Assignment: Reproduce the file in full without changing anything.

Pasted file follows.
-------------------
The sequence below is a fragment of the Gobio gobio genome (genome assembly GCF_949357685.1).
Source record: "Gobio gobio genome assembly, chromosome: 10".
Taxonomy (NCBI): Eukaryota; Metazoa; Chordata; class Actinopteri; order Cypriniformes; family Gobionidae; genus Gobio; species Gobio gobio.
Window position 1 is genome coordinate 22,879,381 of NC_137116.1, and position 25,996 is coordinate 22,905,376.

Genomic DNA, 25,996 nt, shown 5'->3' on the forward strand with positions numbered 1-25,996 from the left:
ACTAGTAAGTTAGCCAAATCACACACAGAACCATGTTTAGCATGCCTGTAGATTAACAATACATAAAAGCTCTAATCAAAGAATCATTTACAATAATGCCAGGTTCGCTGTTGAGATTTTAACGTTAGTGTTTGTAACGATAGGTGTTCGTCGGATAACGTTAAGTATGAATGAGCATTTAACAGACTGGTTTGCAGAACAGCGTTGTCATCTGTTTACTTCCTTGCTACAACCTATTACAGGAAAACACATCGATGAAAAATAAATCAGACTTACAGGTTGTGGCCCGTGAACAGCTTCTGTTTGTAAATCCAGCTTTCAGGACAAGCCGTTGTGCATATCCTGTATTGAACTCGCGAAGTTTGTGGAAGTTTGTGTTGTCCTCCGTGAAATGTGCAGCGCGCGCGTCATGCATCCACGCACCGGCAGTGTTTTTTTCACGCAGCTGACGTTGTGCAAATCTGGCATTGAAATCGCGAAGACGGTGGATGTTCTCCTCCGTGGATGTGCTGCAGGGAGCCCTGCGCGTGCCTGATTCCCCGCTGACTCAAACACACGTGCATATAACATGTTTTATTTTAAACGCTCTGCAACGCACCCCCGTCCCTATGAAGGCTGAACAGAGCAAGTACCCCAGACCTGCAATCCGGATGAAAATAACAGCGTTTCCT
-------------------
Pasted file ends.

The sequence below is a fragment of the Gobio gobio genome (genome assembly GCF_949357685.1).
Source record: "Gobio gobio genome assembly, chromosome: 10".
Taxonomy (NCBI): Eukaryota; Metazoa; Chordata; class Actinopteri; order Cypriniformes; family Gobionidae; genus Gobio; species Gobio gobio.
Window position 1 is genome coordinate 22,879,381 of NC_137116.1, and position 25,996 is coordinate 22,905,376.

Genomic DNA, 25,996 nt, shown 5'->3' on the forward strand with positions numbered 1-25,996 from the left:
ACTAGTAAGTTAGCCAAATCACACACAGAACCATGTTTAGCATGCCTGTAGATTAACAATACATAAAAGCTCTAATCAAAGAATCATTTACAATAATGCCAGGTTCGCTGTTGAGATTTTAACGTTAGTGTTTGTAACGATAGGTGTTCGTCGGATAACGTTAAGTATGAATGAGCATTTAACAGACTGGTTTGCAGAACAGCGTTGTCATCTGTTTACTTCCTTGCTACAACCTATTACAGGAAAACACATCGATGAAAAATAAATCAGACTTACAGGTTGTGGCCCGTGAACAGCTTCTGTTTGTAAATCCAGCTTTCAGGACAAGCCGTTGTGCATATCCTGTATTGAACTCGCGAAGTTTGTGGAAGTTTGTGTTGTCCTCCGTGAAATGTGCAGCGCGCGCGTCATGCATCCACGCACCGGCAGTGTTTTTTTCACGCAGCTGACGTTGTGCAAATCTGGCATTGAAATCGCGAAGACGGTGGATGTTCTCCTCCGTGGATGTGCTGCAGGGAGCCCTGCGCGTGCCTGATTCCCCGCTGACTCAAACACACGTGCATATAACATGTTTTATTTTAAACGCTCTGCAACGCACCCCCGTCCCTATGAAGGCTGAACAGAGCAAGTACCCCAGACCTGCAATCCGGATGAAAATAACAGCGTTTCCT